CS Seminar

Title: Relating enhancer genetic variation across mammals to complex phenotypes using machine learning
Seminar: Computer Science
Speaker: Irene Kaplow, Carnegie Mellon University
Contact: Dr. Chinmay Kulkarni, chinmay.kulkarni@emory.edu
Date: 2022-10-21 at 1:00PM
Venue: MSC W201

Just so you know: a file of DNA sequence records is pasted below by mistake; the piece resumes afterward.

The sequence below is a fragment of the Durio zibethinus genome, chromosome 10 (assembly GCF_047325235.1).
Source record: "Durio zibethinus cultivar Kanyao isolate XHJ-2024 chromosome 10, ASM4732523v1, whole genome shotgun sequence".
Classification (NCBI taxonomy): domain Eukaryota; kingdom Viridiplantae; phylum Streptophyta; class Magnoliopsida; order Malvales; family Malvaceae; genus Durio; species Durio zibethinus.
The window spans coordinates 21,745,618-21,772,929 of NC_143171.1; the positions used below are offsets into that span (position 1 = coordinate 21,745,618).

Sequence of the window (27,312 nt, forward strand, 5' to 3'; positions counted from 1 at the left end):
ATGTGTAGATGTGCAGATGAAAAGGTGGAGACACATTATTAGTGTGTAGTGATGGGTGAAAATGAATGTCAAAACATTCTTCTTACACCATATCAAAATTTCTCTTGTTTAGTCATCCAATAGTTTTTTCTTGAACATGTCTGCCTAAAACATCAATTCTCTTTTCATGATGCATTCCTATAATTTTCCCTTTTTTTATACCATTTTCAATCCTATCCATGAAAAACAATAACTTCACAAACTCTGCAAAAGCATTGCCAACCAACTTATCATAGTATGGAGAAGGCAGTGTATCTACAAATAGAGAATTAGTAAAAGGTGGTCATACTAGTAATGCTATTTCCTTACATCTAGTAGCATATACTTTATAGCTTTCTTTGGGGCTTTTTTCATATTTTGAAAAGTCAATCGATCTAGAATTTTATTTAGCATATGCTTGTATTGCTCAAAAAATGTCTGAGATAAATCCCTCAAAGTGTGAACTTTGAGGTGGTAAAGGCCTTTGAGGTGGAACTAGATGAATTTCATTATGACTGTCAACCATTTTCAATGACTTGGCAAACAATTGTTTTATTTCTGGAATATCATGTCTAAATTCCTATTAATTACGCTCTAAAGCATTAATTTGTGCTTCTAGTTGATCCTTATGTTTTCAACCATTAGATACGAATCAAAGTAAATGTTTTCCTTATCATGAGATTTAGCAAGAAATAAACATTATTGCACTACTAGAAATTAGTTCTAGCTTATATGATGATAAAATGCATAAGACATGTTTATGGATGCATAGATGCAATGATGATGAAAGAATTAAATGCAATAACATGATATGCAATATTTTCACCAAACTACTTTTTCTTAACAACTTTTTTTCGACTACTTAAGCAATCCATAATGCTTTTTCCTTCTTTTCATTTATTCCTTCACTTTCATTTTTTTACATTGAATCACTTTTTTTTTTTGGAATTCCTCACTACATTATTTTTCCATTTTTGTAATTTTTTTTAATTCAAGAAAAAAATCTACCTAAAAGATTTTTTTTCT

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Abstract: Many mammalian characteristics have evolved multiple times throughout history. For example, humans and dolphins have larger brains relative to body size than their close relatives, chimpanzees and killer whales. We want to identify the parts of the genome associated with these characteristics by comparing the genomes of hundreds of mammals. Rather than focusing on the small proportion of the genome that encodes genes, which cannot fully explain many of characteristics’ evolution, we present a new approach that uses machine learning to find conserved patterns of sequences at candidate enhancer regions, which control the levels of genes expressed in specific tissues. We established a new set of evaluation criteria for these machine learning models and used these criteria to compare our models to previous methods for this task. When applying our approach to the brain, we identified dozens of new enhancers associated with the evolution of brain size relative to body size and vocal learning. Bio: Irene Kaplow received her B.S. in Mathematics with a minor in Biology from the Massachusetts Institute of Technology in 2010. There, she began her career as a computational biologist while doing research with Bonnie Berger. She then went to graduate school at Stanford University, where she received her Ph.D. in Computer Science in 2017. At Stanford, she worked in the Hunter Fraser and Anshul Kundaje's labs to develop methods to analyze novel high-throughput sequencing datasets to better understand the roles of DNA methylation and Cys2-His2 zinc finger transcription factor binding in gene expression regulation. Irene is now a Lane Postdoctoral Fellow in Andreas Pfenning's lab in the Computational Biology Department at Carnegie Mellon University, where she is developing methods to identify enhancers involved in the evolution of neurological characteristics that have evolved through gene expression.

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